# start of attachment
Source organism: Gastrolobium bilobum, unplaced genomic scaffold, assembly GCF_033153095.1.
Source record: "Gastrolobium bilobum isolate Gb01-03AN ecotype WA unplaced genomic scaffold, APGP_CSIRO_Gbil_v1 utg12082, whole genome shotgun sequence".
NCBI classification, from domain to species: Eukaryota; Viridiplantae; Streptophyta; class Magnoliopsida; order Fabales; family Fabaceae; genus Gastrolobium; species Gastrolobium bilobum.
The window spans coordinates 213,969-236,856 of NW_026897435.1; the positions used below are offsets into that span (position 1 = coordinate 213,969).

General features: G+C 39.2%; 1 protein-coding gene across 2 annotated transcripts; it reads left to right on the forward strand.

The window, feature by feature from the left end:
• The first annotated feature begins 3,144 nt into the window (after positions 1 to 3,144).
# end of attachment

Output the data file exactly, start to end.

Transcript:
Source organism: Gastrolobium bilobum, unplaced genomic scaffold, assembly GCF_033153095.1.
Source record: "Gastrolobium bilobum isolate Gb01-03AN ecotype WA unplaced genomic scaffold, APGP_CSIRO_Gbil_v1 utg12082, whole genome shotgun sequence".
NCBI classification, from domain to species: Eukaryota; Viridiplantae; Streptophyta; class Magnoliopsida; order Fabales; family Fabaceae; genus Gastrolobium; species Gastrolobium bilobum.
The window spans coordinates 213,969-236,856 of NW_026897435.1; the positions used below are offsets into that span (position 1 = coordinate 213,969).

General features: G+C 39.2%; 1 protein-coding gene across 2 annotated transcripts; it reads left to right on the forward strand.

The window, feature by feature from the left end:
• The first annotated feature begins 3,144 nt into the window (after positions 1 to 3,144).